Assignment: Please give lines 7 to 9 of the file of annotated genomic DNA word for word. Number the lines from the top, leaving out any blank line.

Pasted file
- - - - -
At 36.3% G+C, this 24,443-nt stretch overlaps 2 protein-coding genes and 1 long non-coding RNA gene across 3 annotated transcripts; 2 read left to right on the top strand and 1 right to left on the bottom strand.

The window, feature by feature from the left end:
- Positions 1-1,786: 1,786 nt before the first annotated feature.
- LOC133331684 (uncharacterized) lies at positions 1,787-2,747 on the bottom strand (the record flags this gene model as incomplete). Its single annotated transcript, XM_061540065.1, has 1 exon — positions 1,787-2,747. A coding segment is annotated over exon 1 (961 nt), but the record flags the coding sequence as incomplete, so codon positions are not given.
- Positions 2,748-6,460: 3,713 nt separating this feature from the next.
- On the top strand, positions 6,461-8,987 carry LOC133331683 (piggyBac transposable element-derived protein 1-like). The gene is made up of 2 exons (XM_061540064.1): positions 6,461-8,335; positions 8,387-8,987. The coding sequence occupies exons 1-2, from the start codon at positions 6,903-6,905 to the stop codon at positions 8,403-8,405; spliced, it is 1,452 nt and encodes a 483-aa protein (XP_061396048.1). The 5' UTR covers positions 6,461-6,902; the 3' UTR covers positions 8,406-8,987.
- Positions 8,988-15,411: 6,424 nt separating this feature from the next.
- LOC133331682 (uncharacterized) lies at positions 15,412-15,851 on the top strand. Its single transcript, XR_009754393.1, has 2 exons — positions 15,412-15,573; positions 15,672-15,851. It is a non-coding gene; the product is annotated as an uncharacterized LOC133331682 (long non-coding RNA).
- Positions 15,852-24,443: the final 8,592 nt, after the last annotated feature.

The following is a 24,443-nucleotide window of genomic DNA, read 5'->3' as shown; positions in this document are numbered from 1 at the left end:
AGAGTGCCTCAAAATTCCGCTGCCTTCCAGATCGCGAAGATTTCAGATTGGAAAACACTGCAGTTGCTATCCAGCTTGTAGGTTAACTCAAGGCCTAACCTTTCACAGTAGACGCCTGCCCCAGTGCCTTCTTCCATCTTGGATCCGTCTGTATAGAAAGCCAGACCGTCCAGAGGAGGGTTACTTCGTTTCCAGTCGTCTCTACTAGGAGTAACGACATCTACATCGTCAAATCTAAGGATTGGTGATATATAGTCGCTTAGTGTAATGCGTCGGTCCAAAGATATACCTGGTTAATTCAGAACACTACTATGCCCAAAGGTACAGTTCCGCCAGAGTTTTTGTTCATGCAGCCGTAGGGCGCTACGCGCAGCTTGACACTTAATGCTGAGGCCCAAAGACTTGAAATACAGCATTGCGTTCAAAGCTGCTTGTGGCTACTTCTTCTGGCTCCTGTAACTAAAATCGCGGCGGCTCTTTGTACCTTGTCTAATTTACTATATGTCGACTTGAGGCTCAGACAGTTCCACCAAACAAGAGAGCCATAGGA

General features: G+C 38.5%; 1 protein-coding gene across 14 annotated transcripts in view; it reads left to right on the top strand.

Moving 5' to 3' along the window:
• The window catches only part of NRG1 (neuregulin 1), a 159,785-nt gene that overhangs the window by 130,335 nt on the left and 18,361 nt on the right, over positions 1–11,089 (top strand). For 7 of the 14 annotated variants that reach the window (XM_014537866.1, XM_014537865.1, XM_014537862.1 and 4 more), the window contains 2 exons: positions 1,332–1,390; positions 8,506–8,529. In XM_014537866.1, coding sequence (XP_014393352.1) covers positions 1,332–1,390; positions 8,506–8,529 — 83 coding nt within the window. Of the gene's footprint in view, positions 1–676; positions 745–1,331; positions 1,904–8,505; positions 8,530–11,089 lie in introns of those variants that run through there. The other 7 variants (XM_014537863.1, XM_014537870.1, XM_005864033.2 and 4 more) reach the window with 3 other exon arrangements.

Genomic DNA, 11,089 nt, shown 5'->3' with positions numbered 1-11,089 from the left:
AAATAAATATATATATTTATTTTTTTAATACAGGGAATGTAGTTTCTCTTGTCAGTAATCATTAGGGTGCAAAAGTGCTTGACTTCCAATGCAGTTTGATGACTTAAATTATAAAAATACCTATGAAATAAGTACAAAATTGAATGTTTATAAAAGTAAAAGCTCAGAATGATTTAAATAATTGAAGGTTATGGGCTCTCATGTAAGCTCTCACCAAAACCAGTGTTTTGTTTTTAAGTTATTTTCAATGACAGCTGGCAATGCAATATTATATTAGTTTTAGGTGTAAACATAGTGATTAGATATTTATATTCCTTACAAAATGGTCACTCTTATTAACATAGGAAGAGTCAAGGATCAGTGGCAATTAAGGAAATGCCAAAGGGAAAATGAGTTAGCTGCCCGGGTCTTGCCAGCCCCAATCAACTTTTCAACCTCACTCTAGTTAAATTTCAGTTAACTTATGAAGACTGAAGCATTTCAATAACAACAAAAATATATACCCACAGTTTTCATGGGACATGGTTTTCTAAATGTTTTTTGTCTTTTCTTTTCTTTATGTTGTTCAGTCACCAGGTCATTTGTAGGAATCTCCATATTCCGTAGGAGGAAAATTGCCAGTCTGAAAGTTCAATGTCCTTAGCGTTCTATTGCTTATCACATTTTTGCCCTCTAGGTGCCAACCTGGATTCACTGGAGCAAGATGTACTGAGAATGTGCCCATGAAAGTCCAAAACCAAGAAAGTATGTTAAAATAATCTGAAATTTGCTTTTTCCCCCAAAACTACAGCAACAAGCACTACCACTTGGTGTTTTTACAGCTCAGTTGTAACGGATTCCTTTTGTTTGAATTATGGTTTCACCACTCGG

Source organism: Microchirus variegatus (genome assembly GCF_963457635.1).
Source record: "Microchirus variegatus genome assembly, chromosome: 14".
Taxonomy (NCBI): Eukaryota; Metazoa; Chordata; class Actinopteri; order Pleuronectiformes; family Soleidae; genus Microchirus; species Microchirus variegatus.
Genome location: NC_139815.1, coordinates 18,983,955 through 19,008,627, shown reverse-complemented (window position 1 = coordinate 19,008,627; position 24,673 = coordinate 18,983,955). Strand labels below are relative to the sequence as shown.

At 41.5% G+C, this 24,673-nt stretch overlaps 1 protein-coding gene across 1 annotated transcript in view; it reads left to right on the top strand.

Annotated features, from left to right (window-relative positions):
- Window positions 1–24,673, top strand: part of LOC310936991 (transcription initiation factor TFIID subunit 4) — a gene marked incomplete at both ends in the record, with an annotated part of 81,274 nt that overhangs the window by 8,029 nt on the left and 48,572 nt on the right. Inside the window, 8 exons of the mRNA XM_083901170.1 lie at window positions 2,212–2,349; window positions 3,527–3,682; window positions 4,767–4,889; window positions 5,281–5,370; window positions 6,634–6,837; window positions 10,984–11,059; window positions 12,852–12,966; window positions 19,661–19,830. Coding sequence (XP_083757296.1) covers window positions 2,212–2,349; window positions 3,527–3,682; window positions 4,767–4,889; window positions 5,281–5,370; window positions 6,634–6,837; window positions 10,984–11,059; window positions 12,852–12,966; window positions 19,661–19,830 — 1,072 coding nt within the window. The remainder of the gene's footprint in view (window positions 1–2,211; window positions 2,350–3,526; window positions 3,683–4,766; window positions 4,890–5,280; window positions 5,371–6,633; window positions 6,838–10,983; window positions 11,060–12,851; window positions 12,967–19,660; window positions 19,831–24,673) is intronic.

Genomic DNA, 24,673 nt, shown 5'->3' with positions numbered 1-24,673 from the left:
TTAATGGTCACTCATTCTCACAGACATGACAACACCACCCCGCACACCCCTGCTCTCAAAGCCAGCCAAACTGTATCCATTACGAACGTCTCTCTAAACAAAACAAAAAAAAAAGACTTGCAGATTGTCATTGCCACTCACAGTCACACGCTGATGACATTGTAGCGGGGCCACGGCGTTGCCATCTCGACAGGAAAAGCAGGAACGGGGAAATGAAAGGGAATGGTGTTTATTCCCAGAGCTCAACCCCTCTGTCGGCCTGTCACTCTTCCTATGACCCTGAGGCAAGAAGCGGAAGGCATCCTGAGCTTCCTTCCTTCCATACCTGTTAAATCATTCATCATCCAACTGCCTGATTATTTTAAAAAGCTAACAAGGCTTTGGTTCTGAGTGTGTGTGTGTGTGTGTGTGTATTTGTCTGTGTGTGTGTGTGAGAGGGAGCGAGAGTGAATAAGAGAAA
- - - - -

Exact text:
- Positions 8,988-15,411: 6,424 nt separating this feature from the next.
- LOC133331682 (uncharacterized) lies at positions 15,412-15,851 on the top strand. Its single transcript, XR_009754393.1, has 2 exons — positions 15,412-15,573; positions 15,672-15,851. It is a non-coding gene; the product is annotated as an uncharacterized LOC133331682 (long non-coding RNA).
- Positions 15,852-24,443: the final 8,592 nt, after the last annotated feature.